Bellevue, Wash.: Was the threat of a nuclear test North Korea’s last, greatest bargaining chip? What kind of deterrence do they have left?
Michael O’Hanlon: They can still use military force violently, as they have before, or threaten to export weapons, or to support terrorists. Alas they have many cards left
Washington, D.C.: Do you think we might be jumping the gun a bit, at least before it’s verified that a nuclear event took place? The SecDef was mocked not long ago for noting on Iraqi WMDs that the absence of evidence was not the evidence of absence. Lost in that was the fact that pretty much the whole think tank world had made the same assumptions he had. Is this situation any different? Or does it even really matter what was actually blown up?
Michael O’Hanlon: You’re right, we need clear proof; seismology is pretty good at analyzing the signature of nuclear tests versus large conventional explosions so I would expect this could be resolved fairly conclusively fairly soon
Berkeley, Calif.: Given that most people in the worldwide intelligence communities already believed North Korea had several nuclear weapons, does the fact that they tested one actually change that much? Is it simply a question of perceptions of what the DPRK is willing to do or is there some tangible significant change? (That is, is this just saber rattling?)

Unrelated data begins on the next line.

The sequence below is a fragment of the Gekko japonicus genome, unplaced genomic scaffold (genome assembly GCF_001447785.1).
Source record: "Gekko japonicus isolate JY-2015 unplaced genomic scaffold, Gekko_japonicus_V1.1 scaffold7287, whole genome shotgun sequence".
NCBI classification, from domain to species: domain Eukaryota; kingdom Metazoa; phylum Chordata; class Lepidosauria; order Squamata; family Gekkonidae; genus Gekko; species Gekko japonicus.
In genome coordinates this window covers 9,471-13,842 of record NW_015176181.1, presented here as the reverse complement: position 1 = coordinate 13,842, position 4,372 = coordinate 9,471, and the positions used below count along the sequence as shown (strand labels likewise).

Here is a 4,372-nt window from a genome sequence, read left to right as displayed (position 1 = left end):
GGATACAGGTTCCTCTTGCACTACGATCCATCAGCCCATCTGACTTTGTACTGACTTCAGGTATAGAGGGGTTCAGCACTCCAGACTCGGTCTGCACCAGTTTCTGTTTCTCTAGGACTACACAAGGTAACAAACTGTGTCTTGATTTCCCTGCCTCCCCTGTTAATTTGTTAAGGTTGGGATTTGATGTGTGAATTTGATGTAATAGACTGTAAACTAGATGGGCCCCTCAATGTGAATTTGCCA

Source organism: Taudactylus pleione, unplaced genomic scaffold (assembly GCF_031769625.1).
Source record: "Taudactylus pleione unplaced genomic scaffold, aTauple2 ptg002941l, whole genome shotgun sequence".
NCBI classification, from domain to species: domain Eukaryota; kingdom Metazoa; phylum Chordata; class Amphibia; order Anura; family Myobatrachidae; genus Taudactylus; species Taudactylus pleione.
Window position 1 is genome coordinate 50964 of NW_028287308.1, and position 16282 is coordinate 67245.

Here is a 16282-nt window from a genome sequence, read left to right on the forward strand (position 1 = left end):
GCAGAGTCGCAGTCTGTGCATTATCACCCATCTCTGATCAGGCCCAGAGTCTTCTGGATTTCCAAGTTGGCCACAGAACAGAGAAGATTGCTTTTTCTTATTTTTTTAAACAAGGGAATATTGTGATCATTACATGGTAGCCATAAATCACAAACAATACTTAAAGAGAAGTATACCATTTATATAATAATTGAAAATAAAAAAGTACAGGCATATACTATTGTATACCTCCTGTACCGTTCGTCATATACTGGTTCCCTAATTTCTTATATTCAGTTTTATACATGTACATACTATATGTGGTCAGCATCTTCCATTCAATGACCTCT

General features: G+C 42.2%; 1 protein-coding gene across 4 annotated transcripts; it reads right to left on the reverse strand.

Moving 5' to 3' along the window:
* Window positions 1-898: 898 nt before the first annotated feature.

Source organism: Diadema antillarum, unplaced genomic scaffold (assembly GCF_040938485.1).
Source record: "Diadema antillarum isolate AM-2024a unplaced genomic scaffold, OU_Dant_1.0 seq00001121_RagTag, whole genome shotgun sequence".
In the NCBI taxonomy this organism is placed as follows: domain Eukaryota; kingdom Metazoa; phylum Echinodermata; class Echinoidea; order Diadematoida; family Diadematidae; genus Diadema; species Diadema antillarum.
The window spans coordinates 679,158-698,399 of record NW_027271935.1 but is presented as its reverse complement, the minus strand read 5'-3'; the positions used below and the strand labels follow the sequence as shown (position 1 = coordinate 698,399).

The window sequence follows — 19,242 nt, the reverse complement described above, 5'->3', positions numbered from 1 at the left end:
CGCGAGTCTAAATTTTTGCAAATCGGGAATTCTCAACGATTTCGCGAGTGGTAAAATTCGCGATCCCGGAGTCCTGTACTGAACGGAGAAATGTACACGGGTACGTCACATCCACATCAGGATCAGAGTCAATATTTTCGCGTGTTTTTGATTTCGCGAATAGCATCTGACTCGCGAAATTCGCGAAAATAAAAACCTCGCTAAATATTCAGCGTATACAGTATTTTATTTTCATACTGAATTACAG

Michael O’Hanlon: It changes things in that we know now that their warheads work, and that they admit to having them and want the world to know unambiguously–which presumably also lowers the odds they’d ever give them up. Beyond that, it is itself less significant than the reprocessing of the plutonium in 2003/2004 that lead to the quintupling of their arsenal
Richmond, Va.: What do you think the U.S. should do in response to the DPRK tests? Do you see any evidence of movement on the part of the Chinese or the Russians to participate in ‘containment’ for North Korea?
Michael O’Hanlon: I believe, as Kurt Campbell and I argue in our new book, Hard Power: The New Politics of National Security, that we should try to force North Korea to a choice–reform like Vietnam (not just with weapons of mass destruction, but economics as well, and cut back military forces a lot in the process), and get help to do so, or be squeezed by the international community including Russia, China, and South Korea. But getting the latter countries to agree to such a strategy will be very hard. It’s only even vaguely possible if Pres. Bush is more concrete about the help he would provide if North Korea does the right thing. And of course that’s very hard to imagine now, because any talk of incentives for North Korea is going to be very difficult in the face of this test.
Asia’s stability: Glancing back, looking forward
On April 11, Jamie Horsley spoke on a panel about China’s Belt and Road Initiative and Asian development during a session of the American Bar Association’s Section of International Law 2019 Annual Conference, held in Washington, D.C.